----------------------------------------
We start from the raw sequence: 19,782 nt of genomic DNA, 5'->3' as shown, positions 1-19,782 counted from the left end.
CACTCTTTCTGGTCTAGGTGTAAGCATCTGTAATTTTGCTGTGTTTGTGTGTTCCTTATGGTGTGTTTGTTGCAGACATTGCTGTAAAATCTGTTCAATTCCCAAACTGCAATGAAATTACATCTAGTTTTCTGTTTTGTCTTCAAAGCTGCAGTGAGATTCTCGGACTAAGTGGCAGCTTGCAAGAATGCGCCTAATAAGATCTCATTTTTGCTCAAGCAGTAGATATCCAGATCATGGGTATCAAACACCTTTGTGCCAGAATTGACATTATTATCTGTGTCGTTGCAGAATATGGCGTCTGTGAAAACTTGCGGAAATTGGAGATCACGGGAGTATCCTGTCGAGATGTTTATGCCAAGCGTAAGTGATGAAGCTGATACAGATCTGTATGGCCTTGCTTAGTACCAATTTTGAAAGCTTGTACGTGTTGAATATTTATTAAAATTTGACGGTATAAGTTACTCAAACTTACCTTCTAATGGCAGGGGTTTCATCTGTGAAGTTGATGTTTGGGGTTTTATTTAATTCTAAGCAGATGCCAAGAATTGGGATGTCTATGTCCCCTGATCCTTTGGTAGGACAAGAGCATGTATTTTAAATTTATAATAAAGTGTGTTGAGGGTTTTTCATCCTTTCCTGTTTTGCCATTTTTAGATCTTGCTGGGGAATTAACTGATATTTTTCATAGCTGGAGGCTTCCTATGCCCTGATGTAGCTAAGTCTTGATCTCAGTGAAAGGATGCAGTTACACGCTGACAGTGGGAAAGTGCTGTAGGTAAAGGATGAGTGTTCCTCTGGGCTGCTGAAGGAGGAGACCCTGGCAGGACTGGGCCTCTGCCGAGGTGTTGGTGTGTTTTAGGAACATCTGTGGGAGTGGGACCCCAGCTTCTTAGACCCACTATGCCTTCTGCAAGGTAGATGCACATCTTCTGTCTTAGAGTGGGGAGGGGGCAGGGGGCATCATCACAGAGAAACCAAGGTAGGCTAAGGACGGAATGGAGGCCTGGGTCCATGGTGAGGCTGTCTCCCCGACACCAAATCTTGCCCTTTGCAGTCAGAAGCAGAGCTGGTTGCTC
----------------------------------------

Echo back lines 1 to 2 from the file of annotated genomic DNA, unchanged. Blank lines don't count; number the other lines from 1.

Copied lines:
We start from the raw sequence: 19,782 nt of genomic DNA, 5'->3' as shown, positions 1-19,782 counted from the left end.
CACTCTTTCTGGTCTAGGTGTAAGCATCTGTAATTTTGCTGTGTTTGTGTGTTCCTTATGGTGTGTTTGTTGCAGACATTGCTGTAAAATCTGTTCAATTCCCAAACTGCAATGAAATTACATCTAGTTTTCTGTTTTGTCTTCAAAGCTGCAGTGAGATTCTCGGACTAAGTGGCAGCTTGCAAGAATGCGCCTAATAAGATCTCATTTTTGCTCAAGCAGTAGATATCCAGATCATGGGTATCAAACACCTTTGTGCCAGAATTGACATTATTATCTGTGTCGTTGCAGAATATGGCGTCTGTGAAAACTTGCGGAAATTGGAGATCACGGGAGTATCCTGTCGAGATGTTTATGCCAAGCGTAAGTGATGAAGCTGATACAGATCTGTATGGCCTTGCTTAGTACCAATTTTGAAAGCTTGTACGTGTTGAATATTTATTAAAATTTGACGGTATAAGTTACTCAAACTTACCTTCTAATGGCAGGGGTTTCATCTGTGAAGTTGATGTTTGGGGTTTTATTTAATTCTAAGCAGATGCCAAGAATTGGGATGTCTATGTCCCCTGATCCTTTGGTAGGACAAGAGCATGTATTTTAAATTTATAATAAAGTGTGTTGAGGGTTTTTCATCCTTTCCTGTTTTGCCATTTTTAGATCTTGCTGGGGAATTAACTGATATTTTTCATAGCTGGAGGCTTCCTATGCCCTGATGTAGCTAAGTCTTGATCTCAGTGAAAGGATGCAGTTACACGCTGACAGTGGGAAAGTGCTGTAGGTAAAGGATGAGTGTTCCTCTGGGCTGCTGAAGGAGGAGACCCTGGCAGGACTGGGCCTCTGCCGAGGTGTTGGTGTGTTTTAGGAACATCTGTGGGAGTGGGACCCCAGCTTCTTAGACCCACTATGCCTTCTGCAAGGTAGATGCACATCTTCTGTCTTAGAGTGGGGAGGGGGCAGGGGGCATCATCACAGAGAAACCAAGGTAGGCTAAGGACGGAATGGAGGCCTGGGTCCATGGTGAGGCTGTCTCCCCGACACCAAATCTTGCCCTTTGCAGTCAGAAGCAGAGCTGGTTGCTC